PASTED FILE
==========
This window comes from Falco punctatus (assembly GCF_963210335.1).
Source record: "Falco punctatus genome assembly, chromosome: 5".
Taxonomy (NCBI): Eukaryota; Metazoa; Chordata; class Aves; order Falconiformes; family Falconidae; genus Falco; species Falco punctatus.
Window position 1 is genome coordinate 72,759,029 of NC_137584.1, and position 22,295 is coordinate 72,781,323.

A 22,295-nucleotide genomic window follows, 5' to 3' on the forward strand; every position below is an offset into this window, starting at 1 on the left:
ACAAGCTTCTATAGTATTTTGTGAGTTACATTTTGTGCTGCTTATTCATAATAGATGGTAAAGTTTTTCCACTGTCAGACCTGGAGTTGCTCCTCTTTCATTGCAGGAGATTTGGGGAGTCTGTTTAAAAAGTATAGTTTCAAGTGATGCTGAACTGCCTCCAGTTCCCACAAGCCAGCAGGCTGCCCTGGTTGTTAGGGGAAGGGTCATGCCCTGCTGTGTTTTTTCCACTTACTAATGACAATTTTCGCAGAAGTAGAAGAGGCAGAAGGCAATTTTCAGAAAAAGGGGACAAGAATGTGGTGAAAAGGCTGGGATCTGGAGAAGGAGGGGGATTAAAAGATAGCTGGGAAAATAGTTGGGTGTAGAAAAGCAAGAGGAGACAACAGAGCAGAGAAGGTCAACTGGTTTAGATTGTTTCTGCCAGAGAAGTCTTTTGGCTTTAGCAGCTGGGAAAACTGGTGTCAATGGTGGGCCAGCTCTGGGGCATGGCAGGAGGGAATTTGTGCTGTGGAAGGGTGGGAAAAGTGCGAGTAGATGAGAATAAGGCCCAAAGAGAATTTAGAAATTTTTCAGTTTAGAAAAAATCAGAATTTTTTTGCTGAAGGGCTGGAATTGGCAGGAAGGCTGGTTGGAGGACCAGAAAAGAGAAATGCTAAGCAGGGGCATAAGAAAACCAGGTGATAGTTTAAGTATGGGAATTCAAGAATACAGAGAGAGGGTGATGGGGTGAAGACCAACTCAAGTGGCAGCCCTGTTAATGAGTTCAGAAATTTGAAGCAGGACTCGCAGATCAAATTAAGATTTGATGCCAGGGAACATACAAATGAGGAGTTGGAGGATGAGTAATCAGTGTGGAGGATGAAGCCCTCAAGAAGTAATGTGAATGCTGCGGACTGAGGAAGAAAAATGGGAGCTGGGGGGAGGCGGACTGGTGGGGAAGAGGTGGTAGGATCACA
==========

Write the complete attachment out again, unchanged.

This window comes from Falco punctatus (assembly GCF_963210335.1).
Source record: "Falco punctatus genome assembly, chromosome: 5".
Taxonomy (NCBI): Eukaryota; Metazoa; Chordata; class Aves; order Falconiformes; family Falconidae; genus Falco; species Falco punctatus.
Window position 1 is genome coordinate 72,759,029 of NC_137584.1, and position 22,295 is coordinate 72,781,323.

A 22,295-nucleotide genomic window follows, 5' to 3' on the forward strand; every position below is an offset into this window, starting at 1 on the left:
ACAAGCTTCTATAGTATTTTGTGAGTTACATTTTGTGCTGCTTATTCATAATAGATGGTAAAGTTTTTCCACTGTCAGACCTGGAGTTGCTCCTCTTTCATTGCAGGAGATTTGGGGAGTCTGTTTAAAAAGTATAGTTTCAAGTGATGCTGAACTGCCTCCAGTTCCCACAAGCCAGCAGGCTGCCCTGGTTGTTAGGGGAAGGGTCATGCCCTGCTGTGTTTTTTCCACTTACTAATGACAATTTTCGCAGAAGTAGAAGAGGCAGAAGGCAATTTTCAGAAAAAGGGGACAAGAATGTGGTGAAAAGGCTGGGATCTGGAGAAGGAGGGGGATTAAAAGATAGCTGGGAAAATAGTTGGGTGTAGAAAAGCAAGAGGAGACAACAGAGCAGAGAAGGTCAACTGGTTTAGATTGTTTCTGCCAGAGAAGTCTTTTGGCTTTAGCAGCTGGGAAAACTGGTGTCAATGGTGGGCCAGCTCTGGGGCATGGCAGGAGGGAATTTGTGCTGTGGAAGGGTGGGAAAAGTGCGAGTAGATGAGAATAAGGCCCAAAGAGAATTTAGAAATTTTTCAGTTTAGAAAAAATCAGAATTTTTTTGCTGAAGGGCTGGAATTGGCAGGAAGGCTGGTTGGAGGACCAGAAAAGAGAAATGCTAAGCAGGGGCATAAGAAAACCAGGTGATAGTTTAAGTATGGGAATTCAAGAATACAGAGAGAGGGTGATGGGGTGAAGACCAACTCAAGTGGCAGCCCTGTTAATGAGTTCAGAAATTTGAAGCAGGACTCGCAGATCAAATTAAGATTTGATGCCAGGGAACATACAAATGAGGAGTTGGAGGATGAGTAATCAGTGTGGAGGATGAAGCCCTCAAGAAGTAATGTGAATGCTGCGGACTGAGGAAGAAAAATGGGAGCTGGGGGGAGGCGGACTGGTGGGGAAGAGGTGGTAGGATCACA